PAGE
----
Festival preview: Ghibli's worlds of wonder

Animation • Five-week retrospective will show 15 of Japanese studio's magical films.

By Sean P. Means | The Salt Lake Tribune

Published August 3rd 2012 11:59 am



When movie audiences in Japan see the giant rabbitlike figure of Totoro, it's much the same as when Americans see Mickey Mouse on the logo of a Walt Disney animated movie.

Totoro is the symbol, and one of the first stars, of Studio Ghibli, the Japanese animation studio famed for the Oscar-winning "Spirited Away" -- as well as "Ponyo," "Howl's Moving Castle," "Kiki's Delivery Service" and many others.

But Ghibli films -- 15 of which will be shown in a five-week retrospective, "Castles in the Sky," starting today at Salt Lake City's Broadway Centre Cinemas -- are different in tone and philosophy than Disney cartoons, according to Lien Fan Shen, assistant professor of film at the University of Utah.

"Because of the hegemony of Disney in the United States, audiences are so used to a culture of happy-ending animation. They are reassured that everything will be fine," Shen said in a phone interview. "That's quite distinct from Studio Ghibli.… [Ghibli's stories] give them a de-assurance of something that is going to happen. There's no real happy ending in Studio Ghibli films."

Not that the movies are downers, but the stories are more ambiguous.

Shen cites one of her favorites, "Princess Mononoke" (1997), which depicts a battle between forest-dwelling villagers attuned to the animal spirits and a technologically advanced town that has mastered gunmaking.

In "Mononoke," Shen said, "there are conflicts between humans and nature, technology and the mountain gods. The problem is not really solved in a humanistic way. The problem still remains. But at that moment [at the film's end], there is still harmony."

The retrospective has played in cities such as New York and Nashville, said Tori Baker, executive director of the Salt Lake Film Society, the nonprofit group that runs the Broadway and Tower theaters.

"It was not easy to get, because everybody wants it," Baker said, adding that she hopes family audiences -- which don't usually attend art-house theaters -- will be drawn to Ghibli's films.

Nine of the 15 films in the retrospective were directed by Hayao Miyazaki, acknowledged as the grand master of Japanese animation. Miyazaki, Baker said, "has this uncanny ability to see the world through children's eyes."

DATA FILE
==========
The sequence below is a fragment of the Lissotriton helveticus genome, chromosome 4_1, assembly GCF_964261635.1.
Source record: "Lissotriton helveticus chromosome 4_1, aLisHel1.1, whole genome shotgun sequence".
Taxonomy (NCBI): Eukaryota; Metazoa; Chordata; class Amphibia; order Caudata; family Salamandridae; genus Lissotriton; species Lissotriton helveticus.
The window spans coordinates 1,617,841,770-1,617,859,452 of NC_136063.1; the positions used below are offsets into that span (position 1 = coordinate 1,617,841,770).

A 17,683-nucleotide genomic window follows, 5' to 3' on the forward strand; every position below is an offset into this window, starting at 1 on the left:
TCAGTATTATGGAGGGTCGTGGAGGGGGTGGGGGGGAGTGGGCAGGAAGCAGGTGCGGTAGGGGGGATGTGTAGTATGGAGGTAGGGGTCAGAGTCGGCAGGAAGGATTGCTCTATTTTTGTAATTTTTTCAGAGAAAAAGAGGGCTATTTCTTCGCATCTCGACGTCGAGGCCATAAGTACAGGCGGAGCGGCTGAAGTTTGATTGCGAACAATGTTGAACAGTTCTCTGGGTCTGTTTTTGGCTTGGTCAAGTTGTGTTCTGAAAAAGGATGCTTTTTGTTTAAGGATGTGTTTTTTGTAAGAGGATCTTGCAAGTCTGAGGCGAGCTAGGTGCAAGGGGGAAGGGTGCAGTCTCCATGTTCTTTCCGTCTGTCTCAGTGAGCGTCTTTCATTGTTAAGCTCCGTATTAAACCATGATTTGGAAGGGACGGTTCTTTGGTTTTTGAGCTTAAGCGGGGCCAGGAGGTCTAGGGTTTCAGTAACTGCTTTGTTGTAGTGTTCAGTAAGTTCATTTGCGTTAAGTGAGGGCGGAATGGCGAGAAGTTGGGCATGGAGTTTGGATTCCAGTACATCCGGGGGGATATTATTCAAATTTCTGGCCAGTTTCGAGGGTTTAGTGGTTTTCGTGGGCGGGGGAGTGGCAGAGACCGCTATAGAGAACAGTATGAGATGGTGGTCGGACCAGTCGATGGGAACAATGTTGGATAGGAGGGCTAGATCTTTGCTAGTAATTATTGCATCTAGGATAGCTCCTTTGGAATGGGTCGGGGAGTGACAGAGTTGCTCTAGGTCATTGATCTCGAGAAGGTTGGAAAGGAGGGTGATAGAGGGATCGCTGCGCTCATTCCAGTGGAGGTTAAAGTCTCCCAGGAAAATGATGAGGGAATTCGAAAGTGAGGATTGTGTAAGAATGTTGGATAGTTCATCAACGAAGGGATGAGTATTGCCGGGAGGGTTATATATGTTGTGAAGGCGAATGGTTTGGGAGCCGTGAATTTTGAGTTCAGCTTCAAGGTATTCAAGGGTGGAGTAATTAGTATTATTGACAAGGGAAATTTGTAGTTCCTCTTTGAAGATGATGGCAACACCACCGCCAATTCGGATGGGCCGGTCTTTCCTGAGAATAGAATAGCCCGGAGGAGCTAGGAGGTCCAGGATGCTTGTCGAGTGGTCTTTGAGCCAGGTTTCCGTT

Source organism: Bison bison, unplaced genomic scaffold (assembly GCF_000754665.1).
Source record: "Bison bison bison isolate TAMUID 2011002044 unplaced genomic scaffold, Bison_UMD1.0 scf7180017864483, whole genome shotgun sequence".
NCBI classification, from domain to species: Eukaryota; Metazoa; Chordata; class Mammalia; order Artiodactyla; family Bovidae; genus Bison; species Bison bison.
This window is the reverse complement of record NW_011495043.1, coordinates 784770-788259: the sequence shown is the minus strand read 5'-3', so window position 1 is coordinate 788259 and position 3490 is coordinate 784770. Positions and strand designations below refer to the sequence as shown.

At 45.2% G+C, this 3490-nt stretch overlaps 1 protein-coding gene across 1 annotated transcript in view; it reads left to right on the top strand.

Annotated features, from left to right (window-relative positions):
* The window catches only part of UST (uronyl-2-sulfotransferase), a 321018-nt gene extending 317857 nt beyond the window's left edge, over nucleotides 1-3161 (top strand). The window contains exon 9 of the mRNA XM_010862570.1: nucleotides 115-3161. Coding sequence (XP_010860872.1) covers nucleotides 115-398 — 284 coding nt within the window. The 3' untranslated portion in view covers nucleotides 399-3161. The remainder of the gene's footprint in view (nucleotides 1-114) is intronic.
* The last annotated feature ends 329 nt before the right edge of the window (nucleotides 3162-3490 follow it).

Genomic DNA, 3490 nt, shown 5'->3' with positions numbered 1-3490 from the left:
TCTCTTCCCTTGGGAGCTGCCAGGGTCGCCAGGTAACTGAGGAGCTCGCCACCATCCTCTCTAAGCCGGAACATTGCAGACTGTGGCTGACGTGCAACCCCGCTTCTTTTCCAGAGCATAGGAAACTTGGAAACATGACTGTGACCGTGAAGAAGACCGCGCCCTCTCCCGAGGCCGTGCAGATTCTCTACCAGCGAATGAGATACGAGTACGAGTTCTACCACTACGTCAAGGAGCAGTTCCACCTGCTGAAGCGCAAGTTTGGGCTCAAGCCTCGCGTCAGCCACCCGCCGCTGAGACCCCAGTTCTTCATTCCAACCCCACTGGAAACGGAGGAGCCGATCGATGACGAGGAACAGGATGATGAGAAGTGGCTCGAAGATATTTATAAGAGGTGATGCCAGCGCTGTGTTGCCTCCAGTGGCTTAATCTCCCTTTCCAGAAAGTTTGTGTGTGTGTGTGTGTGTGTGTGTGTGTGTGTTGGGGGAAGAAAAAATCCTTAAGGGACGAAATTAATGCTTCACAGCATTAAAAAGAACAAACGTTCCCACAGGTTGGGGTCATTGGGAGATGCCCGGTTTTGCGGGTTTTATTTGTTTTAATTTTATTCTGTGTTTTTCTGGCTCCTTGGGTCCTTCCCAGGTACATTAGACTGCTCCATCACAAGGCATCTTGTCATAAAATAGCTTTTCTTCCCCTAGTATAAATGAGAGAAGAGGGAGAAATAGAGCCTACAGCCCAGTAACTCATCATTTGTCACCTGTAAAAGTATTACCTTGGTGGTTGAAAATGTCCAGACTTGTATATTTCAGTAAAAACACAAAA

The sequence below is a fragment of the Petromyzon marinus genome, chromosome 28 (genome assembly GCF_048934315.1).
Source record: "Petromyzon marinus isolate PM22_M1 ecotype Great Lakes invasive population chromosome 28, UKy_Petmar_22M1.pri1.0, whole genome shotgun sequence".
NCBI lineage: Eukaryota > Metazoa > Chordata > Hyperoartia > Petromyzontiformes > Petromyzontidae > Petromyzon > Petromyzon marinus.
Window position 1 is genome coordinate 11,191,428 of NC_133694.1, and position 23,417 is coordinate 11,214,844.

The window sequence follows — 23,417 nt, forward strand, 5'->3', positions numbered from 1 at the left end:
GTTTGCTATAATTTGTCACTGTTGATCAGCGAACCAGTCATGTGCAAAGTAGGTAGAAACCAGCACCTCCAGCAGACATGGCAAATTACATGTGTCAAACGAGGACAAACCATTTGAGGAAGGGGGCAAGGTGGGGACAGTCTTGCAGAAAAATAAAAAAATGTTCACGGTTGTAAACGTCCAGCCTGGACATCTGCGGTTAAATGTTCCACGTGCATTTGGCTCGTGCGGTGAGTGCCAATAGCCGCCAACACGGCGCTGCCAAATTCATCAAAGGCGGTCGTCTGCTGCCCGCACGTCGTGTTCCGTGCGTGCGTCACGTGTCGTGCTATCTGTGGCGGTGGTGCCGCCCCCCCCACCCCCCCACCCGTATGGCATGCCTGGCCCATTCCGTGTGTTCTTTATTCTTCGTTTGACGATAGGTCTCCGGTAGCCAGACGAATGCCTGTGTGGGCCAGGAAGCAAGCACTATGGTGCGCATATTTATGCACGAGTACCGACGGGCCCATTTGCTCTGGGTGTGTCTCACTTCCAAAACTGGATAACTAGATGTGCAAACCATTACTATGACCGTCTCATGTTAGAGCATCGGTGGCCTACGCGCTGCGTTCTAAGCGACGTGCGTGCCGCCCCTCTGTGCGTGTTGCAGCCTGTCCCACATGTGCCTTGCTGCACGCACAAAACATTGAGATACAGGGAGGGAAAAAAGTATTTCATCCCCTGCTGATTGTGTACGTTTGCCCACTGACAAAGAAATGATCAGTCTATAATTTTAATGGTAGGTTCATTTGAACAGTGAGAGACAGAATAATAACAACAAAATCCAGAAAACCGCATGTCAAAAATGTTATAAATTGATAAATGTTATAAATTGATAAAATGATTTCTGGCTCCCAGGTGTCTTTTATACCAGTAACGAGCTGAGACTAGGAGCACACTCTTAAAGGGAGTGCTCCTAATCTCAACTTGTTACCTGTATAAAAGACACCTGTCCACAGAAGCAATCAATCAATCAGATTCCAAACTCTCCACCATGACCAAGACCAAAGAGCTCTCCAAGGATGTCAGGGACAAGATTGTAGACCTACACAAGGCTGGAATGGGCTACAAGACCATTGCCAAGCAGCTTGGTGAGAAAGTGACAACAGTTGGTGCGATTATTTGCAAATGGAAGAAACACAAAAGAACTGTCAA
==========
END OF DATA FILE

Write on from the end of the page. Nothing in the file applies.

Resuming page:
One of Miyazaki's trademarks is that his lead characters are often young girls -- such as in "Ponyo" (2008), "Spirited Away" (2001), "Kiki's Delivery Service" (1989), "Castle in the Sky" (1986) and "Nausica? of the Valley of the Wind" (1984, made before Ghibli's founding but considered the beginning of the studio's canon).

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When movie audiences in Japan see the giant rabbitlike figure of Totoro, it's much the same as when Americans see Mickey Mouse on the logo of a Walt Disney animated movie.

Totoro is the symbol, and one of the first stars, of Studio Ghibli, the Japanese animation studio famed for the Oscar-winning "Spirited Away" -- as well as "Ponyo," "Howl's Moving Castle," "Kiki's Delivery Service" and many others.

But Ghibli films -- 15 of which will be shown in a five-week retrospective, "Castles in the Sky," starting today at Salt Lake City's Broadway Centre Cinemas -- are different in tone and philosophy than Disney cartoons, according to Lien Fan Shen, assistant professor of film at the University of Utah.

"Because of the hegemony of Disney in the United States, audiences are so used to a culture of happy-ending animation. They are reassured that everything will be fine," Shen said in a phone interview. "That's quite distinct from Studio Ghibli.… [Ghibli's stories] give them a de-assurance of something that is going to happen. There's no real happy ending in Studio Ghibli films."

Not that the movies are downers, but the stories are more ambiguous.